After an unsuccessful introductory lesson the other day, I spoke to a veteran Alexander teacher.
I complained that I was unable to teach “direction.”
What the heck is “direction” in the Alexander language? It is messages that you send to yourself to lengthen and widen (which are really just messages to yourself to stop contracting and tightening). Notice what happens to my head and neck when I stop directing my head to release forward and up. My head slumps back down towards my body, compressing my neck and tilting back and down.
This teacher told me that many Alexander teachers do not understand direction, so why should I expect a newcomer to grasp it?
So how then to wake up a person’s kinaesthesia?
He suggested I have the student pay attention to the sounds around him.
I’ve started to teach that and I’ve noticed a person’s kinaesthetic sense immediately perks up when he pays attention to his senses such as sound or sight or touch. All good things happen. The neck frees up and the head releases forward and up and the back lengthens to widen.
When I walk around, I find myself going up when I listen to the separate sounds around me.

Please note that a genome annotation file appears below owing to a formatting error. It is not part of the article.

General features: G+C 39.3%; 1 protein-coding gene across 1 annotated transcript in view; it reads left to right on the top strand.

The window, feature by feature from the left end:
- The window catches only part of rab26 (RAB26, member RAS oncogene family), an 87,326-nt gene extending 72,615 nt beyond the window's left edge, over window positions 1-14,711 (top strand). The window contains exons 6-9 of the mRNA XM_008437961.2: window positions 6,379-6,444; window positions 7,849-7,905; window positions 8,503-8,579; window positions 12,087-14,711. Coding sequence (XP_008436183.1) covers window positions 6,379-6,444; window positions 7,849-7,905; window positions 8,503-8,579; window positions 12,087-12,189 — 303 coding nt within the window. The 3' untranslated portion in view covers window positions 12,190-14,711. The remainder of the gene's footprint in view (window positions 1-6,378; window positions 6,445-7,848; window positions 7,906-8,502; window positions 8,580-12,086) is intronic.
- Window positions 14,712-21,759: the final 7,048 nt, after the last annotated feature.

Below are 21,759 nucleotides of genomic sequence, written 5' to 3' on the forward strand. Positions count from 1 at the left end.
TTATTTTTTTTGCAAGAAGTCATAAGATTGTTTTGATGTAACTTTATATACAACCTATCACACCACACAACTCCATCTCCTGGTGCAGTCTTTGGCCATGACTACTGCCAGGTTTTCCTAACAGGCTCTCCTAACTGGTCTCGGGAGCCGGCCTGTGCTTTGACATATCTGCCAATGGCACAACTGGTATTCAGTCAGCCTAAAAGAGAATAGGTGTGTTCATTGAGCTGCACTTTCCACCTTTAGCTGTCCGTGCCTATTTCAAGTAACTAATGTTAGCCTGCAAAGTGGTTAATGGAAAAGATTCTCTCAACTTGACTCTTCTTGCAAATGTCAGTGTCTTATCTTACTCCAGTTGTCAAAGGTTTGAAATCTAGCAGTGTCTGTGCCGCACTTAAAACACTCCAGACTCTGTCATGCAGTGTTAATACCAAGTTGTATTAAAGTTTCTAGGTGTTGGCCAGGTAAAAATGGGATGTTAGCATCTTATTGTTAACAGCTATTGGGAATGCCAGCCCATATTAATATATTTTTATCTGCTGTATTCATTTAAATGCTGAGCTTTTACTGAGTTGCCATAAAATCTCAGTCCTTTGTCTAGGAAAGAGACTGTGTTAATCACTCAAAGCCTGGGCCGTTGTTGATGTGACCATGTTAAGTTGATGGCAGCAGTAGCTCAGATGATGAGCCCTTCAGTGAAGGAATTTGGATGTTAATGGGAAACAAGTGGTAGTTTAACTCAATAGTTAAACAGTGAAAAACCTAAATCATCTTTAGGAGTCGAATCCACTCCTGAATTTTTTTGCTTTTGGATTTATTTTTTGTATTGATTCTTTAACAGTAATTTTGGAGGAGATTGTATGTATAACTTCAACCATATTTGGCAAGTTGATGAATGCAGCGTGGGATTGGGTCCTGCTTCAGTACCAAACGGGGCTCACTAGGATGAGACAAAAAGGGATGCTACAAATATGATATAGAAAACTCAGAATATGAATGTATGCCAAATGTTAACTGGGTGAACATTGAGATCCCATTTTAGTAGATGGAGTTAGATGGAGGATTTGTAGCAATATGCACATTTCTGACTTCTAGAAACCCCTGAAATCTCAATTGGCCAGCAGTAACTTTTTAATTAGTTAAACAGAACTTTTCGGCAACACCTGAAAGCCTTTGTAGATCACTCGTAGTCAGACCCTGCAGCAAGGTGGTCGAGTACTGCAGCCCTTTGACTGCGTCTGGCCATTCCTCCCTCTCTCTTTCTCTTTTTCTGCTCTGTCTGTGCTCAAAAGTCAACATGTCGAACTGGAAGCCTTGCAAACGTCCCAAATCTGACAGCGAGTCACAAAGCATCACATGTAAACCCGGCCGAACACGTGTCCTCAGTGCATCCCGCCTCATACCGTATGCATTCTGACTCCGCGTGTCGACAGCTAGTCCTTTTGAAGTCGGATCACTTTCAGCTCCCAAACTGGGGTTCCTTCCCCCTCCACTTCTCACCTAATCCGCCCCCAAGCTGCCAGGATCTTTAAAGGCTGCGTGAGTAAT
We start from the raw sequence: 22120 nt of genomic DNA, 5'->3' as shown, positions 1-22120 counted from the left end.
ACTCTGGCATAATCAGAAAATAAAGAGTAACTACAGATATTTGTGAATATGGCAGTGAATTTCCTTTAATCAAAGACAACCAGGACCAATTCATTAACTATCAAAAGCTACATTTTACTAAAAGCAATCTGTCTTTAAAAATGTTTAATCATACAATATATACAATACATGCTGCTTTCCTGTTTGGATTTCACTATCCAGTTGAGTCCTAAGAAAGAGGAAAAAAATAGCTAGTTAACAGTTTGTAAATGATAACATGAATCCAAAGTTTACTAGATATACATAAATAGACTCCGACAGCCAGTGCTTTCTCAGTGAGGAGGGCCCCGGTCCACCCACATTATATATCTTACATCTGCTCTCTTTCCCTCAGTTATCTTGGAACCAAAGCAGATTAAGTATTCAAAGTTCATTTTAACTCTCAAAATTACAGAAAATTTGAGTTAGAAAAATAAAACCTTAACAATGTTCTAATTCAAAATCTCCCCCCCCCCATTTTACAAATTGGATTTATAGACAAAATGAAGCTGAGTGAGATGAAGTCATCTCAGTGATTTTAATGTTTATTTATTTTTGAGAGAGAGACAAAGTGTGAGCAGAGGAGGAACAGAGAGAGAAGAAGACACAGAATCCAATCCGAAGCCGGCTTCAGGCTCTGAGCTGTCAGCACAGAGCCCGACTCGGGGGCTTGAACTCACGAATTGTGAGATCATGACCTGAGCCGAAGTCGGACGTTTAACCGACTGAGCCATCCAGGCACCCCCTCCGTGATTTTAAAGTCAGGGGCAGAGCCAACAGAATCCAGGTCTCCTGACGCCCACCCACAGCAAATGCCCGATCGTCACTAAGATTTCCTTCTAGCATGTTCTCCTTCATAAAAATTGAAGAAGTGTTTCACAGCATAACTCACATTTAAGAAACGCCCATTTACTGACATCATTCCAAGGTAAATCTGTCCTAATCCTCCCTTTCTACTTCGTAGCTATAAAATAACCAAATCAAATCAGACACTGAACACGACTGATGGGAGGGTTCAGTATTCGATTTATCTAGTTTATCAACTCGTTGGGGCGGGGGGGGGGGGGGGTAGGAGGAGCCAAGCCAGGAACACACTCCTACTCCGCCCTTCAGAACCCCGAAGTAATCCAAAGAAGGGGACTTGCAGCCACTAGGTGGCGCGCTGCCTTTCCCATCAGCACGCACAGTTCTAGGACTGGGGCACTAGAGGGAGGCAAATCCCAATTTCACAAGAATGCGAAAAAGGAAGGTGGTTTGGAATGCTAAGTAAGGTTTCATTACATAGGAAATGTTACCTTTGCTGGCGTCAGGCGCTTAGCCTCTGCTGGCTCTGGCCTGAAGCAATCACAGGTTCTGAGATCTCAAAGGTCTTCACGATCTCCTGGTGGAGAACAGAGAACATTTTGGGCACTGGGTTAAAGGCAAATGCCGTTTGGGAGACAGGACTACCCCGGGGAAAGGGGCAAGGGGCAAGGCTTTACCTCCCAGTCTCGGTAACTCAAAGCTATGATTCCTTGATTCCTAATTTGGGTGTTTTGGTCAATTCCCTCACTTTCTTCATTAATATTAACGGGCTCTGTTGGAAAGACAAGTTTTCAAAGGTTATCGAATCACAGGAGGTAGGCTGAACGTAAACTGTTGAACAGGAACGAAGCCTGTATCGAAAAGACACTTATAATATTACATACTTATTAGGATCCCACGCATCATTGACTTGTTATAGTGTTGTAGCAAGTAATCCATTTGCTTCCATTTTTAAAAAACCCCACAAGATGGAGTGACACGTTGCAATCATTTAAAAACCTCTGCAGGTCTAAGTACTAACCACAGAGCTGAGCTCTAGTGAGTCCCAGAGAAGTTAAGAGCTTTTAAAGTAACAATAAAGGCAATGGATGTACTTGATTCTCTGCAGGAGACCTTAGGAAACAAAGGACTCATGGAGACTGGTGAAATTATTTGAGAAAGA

Have you heard the expression, “Her ears perked up?” Well, not only the ears perk up when a person pays attention to the sounds around her.
This rocks. It’s far easier and more effective than teaching observation, inhibition and direction (the Alexander staples). I can introduce them down the road.
PS. I find some people respond much better to visual cues such as to see everything in front of you and simultaneously to see what is out the corner of your left eye and your right eye. In a room, for instance, see the left wall and the right wall simultaneously as well as everything in between with soft eyes. Many people come right up when they do this. Other people are like me and respond better to auditory cues. When they listen for every separate sound around them, they perk up.